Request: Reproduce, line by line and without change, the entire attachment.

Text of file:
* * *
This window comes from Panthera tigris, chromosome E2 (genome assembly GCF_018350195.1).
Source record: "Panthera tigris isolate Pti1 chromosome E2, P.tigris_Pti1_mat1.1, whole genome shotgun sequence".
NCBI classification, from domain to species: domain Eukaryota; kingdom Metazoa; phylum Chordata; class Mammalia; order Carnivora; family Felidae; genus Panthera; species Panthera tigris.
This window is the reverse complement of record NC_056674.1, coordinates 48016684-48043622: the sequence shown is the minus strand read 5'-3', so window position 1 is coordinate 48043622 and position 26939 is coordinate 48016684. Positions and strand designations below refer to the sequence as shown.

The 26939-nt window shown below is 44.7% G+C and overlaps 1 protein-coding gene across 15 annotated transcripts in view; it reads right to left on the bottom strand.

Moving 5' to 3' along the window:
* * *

This window comes from Panthera tigris, chromosome E2 (genome assembly GCF_018350195.1).
Source record: "Panthera tigris isolate Pti1 chromosome E2, P.tigris_Pti1_mat1.1, whole genome shotgun sequence".
NCBI classification, from domain to species: domain Eukaryota; kingdom Metazoa; phylum Chordata; class Mammalia; order Carnivora; family Felidae; genus Panthera; species Panthera tigris.
This window is the reverse complement of record NC_056674.1, coordinates 48016684-48043622: the sequence shown is the minus strand read 5'-3', so window position 1 is coordinate 48043622 and position 26939 is coordinate 48016684. Positions and strand designations below refer to the sequence as shown.

The 26939-nt window shown below is 44.7% G+C and overlaps 1 protein-coding gene across 15 annotated transcripts in view; it reads right to left on the bottom strand.

Moving 5' to 3' along the window: